Ninigret Pond, 5/31 - Fly Fishing Forum
Stripers and Coastal Gamefish Stripers, Blues, Inshore tuna!

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Old 05-31-2003, 09:10 PM
Dble Haul's Avatar
Dble Haul Dble Haul is offline
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Location: New England
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Ninigret Pond, 5/31

I made it to Ninigret for the first time today, hoping to possibly bump into some worm hatch action. I arrived at four with overcast skies and occasional drizzle with an incoming tide. The only thing I caught prior to the worm hatch itself was a crab on a clouser (a first for me ).

The worms came off in two stages, one at about five and another at about seven. Each lasted about forty-five minutes, and the second had more and larger fish. I shared a spot with a handful of other flyfishermen, and there just seemed to be too many worms in the water. I didn't think that there would be so many, but the water was warm despite the cloud cover and it's a new moon.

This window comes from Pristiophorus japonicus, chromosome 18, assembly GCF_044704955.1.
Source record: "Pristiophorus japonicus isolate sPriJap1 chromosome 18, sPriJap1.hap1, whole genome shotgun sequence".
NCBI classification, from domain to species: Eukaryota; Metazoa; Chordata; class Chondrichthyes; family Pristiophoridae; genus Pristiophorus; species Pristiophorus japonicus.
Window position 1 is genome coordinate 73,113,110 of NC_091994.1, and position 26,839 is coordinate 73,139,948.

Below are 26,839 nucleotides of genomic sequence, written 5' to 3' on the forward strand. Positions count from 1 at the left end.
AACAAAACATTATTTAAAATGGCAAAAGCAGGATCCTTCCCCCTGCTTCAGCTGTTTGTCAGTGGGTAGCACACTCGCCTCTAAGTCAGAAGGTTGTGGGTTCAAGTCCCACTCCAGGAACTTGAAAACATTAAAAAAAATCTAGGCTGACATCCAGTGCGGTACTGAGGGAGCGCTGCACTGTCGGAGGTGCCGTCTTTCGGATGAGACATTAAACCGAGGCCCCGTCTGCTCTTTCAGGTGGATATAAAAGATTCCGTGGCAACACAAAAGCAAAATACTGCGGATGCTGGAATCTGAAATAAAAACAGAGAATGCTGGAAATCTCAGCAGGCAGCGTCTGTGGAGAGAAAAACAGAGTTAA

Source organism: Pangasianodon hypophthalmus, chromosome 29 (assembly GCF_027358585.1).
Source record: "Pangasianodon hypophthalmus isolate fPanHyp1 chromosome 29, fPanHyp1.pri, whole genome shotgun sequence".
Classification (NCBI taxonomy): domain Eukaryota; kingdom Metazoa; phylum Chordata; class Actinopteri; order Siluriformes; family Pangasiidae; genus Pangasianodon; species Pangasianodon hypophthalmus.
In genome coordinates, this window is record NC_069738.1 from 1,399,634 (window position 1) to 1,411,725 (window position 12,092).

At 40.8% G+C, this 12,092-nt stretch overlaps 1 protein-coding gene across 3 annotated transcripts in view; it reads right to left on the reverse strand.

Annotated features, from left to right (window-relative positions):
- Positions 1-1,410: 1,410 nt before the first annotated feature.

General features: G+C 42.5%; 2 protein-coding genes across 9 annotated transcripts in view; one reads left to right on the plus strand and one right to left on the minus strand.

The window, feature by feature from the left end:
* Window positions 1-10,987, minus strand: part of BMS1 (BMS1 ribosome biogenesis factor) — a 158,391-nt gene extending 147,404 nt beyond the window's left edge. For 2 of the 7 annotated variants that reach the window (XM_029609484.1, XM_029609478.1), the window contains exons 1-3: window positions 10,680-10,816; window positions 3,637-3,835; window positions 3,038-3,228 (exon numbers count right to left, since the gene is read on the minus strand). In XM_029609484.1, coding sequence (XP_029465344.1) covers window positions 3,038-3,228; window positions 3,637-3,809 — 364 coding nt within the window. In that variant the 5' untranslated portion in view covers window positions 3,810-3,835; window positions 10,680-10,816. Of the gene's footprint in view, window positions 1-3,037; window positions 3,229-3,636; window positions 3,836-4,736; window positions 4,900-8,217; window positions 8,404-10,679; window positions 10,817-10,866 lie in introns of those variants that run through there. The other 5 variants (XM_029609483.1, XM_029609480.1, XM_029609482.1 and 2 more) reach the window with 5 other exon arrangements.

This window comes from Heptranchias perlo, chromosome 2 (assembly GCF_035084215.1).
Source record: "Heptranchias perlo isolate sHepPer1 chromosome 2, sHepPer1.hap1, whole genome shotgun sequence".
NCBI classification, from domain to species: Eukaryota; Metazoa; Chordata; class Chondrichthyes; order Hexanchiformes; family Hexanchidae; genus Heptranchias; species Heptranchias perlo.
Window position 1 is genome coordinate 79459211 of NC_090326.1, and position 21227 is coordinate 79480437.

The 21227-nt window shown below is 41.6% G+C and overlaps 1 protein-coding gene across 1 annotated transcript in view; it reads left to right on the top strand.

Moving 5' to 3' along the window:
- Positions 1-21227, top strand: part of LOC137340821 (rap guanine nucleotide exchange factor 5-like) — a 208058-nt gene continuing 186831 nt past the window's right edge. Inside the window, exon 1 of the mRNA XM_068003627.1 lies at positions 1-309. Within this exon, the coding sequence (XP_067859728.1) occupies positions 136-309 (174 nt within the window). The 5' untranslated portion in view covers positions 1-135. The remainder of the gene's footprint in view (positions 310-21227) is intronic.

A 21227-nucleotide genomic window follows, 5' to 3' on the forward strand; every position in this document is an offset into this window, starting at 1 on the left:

I landed two stripers and lost a third, all cookie cutter twenty inchers. The larger fish seemed to be just beyond everyone's casting range. The largest fish I saw caught might have gone twenty-two inches.

If anyone goes tomorrow (I know it was in some people's plans), concentrate on areas of the pond with darker bottom. These were the only spots in the areas I searched that had any worm activity, probably attributible to the slightly warmer temps.

Good luck if you go! It was my first worm hatch, and I was impressed by the sheer biomass out there.
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Old 05-31-2003, 09:31 PM
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Adrian Adrian is offline
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Join Date: Jan 2001
Location: Connecticut/New England
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Great report, I might make the trip tommorow but the weather looks iffy right now - t'storms & big winds but I might still go for it - yakking inside should still be doable and if the temps are right then the hatch will happen.

You're right abut the difficulty of getting a hook-up when the hatch is real dense - I don't think its selectivity as much as there's just so much available the fish don't need to chase anything and the attack hormones get attenuated for a while.
When sight fishing, look over your shoulder from time to time, you never know who's behind you
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